A Hal Pomeranz from 2010 suggests a great way to teach TCP/IP header structure to students: he builds header diagrams out of legos, then mixes them up and has the students reconstruct them.
The use of color here really highlights certain portions of the packet header. For example, the source and destination addresses and ports really jump out. But there are some other, more subtle color patterns that I worked in here. For example, if you look closely you’ll see that I matched the color of the ACK bit with the blue in the ACK number field. Similarly the colors of the SYN bit and the sequence number match, as do the URG bit and urgent pointer field.
Actually I wish I had a couple of more colors available. Yes, Lego comes in dozens of colors these days, but they only make 2×8 blocks (aka one “Lego Byte”) in six colors: White, Black, Red, Yellow, Blue, and Beige.
So while I tried to use Beige exclusively for size fields, Red for reserved bits, Yellow for checksums, and so on, I ultimately ended up having to use these colors for other fields as well– for example, the yellow sequence number fields in the TCP header. Maybe I should have just bought a bunch of “nibbles” (2×4 blocks) in other colors and not been so choosy about using full “Lego Bytes”.
Since 2010, the lego patent has expired and cheapish wire-extrusion 3D printing has become a reality -- and there's cool procedural models for generating arbitrary-sized bricks and labelling them with arbitrary type. Someone needs to make a printable TCP diagramming set on Thingiverse!
Practical, Visual, Three-Dimensional Pedagogy for Internet Protocol Packet Header Control Fields
(via Hacker News)
Zachary Zmith writes, “A Kickstarter is funding beautifully-designed and illustrated editions of classic stories, with illustrations from Paul Pope, Yuko Shimizu and Bill Sienkiewicz. They have already met their initial goal to fund a version of Algernon Blackwood’s ‘The Willows’ with art by Paul Pope. If they reach $100k, Bill Sienkiewicz will illustrate H.G. Wells’ […]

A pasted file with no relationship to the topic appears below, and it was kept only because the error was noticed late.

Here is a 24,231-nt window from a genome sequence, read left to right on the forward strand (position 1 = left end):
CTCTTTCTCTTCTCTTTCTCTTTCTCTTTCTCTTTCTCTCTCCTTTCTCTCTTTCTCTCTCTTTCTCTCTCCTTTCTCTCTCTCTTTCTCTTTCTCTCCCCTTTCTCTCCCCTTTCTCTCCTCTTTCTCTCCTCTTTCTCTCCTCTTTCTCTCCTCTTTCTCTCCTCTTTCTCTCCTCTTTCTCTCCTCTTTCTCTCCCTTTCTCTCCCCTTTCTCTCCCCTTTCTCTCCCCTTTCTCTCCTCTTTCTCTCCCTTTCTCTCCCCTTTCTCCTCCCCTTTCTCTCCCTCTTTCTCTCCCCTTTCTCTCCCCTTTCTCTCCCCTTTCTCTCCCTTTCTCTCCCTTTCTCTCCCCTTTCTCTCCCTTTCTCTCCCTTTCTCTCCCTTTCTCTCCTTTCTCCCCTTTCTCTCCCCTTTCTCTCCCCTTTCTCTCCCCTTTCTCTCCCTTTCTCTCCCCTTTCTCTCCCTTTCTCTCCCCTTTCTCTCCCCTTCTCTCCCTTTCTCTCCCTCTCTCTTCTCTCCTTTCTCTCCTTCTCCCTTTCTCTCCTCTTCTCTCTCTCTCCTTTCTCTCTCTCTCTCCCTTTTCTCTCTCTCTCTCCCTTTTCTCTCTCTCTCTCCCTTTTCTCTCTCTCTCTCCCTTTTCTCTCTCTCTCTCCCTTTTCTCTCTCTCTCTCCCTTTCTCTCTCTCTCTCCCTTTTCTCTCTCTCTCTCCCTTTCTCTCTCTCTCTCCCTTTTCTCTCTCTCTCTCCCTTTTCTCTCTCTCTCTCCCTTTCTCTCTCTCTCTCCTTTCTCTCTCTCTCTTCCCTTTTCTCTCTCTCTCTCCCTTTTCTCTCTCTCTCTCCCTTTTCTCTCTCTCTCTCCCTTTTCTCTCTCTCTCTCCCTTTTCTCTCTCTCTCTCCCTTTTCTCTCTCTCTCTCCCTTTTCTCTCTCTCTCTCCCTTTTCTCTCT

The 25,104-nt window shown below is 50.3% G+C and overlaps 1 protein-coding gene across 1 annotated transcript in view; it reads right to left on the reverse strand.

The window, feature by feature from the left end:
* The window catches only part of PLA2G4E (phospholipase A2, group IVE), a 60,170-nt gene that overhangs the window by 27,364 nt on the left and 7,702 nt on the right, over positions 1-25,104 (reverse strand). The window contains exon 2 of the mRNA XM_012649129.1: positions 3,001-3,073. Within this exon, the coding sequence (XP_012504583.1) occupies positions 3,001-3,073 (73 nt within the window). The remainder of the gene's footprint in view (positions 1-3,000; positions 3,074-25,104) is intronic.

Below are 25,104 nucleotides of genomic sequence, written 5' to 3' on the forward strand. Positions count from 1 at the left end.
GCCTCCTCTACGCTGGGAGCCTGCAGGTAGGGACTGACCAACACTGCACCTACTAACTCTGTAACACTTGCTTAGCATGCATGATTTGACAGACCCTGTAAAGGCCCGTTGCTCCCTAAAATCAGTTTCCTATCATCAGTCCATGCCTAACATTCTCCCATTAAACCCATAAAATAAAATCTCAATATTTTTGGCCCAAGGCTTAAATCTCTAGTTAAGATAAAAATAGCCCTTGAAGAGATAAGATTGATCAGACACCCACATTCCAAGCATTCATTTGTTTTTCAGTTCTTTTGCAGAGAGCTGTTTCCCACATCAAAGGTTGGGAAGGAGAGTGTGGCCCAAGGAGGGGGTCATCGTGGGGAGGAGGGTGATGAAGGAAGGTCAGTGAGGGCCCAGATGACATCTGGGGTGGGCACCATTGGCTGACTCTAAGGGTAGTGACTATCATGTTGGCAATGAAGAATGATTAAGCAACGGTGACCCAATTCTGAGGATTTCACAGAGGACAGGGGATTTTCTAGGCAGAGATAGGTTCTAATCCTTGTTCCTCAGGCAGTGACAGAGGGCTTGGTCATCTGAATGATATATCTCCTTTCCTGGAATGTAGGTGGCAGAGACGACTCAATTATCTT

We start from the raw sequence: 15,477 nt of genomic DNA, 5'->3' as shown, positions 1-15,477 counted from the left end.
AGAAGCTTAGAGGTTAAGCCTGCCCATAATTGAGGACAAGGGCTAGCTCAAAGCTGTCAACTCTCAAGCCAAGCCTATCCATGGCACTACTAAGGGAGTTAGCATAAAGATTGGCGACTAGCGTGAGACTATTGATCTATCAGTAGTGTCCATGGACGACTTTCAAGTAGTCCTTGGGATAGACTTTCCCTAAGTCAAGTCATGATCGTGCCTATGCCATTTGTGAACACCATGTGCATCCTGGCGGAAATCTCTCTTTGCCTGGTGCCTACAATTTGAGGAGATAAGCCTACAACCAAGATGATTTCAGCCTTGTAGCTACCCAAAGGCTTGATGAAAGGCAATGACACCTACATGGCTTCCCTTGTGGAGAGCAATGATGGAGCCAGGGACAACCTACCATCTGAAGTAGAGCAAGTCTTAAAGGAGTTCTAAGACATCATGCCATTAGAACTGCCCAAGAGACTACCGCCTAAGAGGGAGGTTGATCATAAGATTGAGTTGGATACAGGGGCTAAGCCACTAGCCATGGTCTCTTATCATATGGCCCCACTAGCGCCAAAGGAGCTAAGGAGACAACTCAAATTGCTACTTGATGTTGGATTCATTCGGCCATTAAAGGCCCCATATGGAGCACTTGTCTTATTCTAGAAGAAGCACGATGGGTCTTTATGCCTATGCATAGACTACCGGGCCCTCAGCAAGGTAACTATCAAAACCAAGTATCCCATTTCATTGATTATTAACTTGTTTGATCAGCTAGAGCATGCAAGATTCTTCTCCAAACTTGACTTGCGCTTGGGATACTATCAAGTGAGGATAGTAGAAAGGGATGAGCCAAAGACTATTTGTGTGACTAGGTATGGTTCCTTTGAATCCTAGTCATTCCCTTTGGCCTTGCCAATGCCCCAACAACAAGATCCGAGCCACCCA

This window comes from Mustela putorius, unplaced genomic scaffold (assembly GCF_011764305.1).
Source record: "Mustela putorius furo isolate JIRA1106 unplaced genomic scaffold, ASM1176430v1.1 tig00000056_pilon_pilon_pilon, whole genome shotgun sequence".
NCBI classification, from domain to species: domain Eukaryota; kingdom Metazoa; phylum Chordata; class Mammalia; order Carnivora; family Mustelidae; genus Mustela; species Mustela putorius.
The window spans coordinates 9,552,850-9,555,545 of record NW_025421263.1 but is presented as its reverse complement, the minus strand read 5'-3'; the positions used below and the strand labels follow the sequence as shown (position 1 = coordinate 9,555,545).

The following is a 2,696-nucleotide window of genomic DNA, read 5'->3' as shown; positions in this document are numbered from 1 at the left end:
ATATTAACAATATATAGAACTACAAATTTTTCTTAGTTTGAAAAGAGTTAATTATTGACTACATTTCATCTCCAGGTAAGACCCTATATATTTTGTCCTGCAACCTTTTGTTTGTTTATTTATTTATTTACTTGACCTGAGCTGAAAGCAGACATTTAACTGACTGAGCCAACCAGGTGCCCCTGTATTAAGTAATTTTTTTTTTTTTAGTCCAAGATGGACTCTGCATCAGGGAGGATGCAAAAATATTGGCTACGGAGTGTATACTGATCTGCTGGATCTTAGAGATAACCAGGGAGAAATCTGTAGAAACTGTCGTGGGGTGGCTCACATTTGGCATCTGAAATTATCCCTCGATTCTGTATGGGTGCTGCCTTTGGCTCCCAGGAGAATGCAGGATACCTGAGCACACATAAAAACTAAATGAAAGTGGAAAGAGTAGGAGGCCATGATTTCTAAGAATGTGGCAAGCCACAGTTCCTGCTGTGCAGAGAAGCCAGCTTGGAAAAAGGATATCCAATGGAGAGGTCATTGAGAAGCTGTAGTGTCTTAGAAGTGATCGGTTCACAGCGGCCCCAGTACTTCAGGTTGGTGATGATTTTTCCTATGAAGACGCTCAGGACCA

Asaf Hanuka is a celebrated Israeli cartoonist whose astonishing, surreal illustrations serve as counterpoint to sweet (sometimes too-sweet) depictions of his family life, his complicated existence as a member of a visible minority in Israel, the fear he and his family live with, and his own pleasures and secret shames — a heady, confessional, autobiographical brew that has just been collected into The Realist: Plug and Play, the second volume of Hanuka’s comics.
SOG’s $60 Sync II “wearable belt buckle” multitool isn’t the only multitool/buckle on the market, but it does add a couple very sensible innovations, like a clip-on/clip-off base that lets you use your tool without taking off your belt, and a squared-off form factor (like a pair of folding travel sewing scissors) that adapts the […]
While some people still maintain that everything in Apple’s walled garden “just works” and is immune to the rampant malware of the Windows world, the reality is different. The Mac’s growing market share has made it a much more viable target for malicious actors, and its built-in tools aren’t always enough to fix things. Drive […]
Boasting an IPX6 waterproof rating, the Trakk Bullet Ultra Compact Waterproof Bluetooth Speaker resists dust and heavy rainfall. It’s currently available in the Boing Boing Store.The Trakk Bullet offers the same wireless convenience as other portable speakers, but few are built as tough as this one. Its utilitarian construction is designed to be a totally low-maintenance […]
The Ticwatch 2 Active Smartwatch is a simpler take on an active wearable that raised over $2m dollars on Kickstarter and is currently offered in the Boing Boing Store.Somewhere in between the single-day battery life and platform-specificity of the Apple Watch and Android Wear devices, there exists the Ticwatch. Instead of trying to shoehorn another […]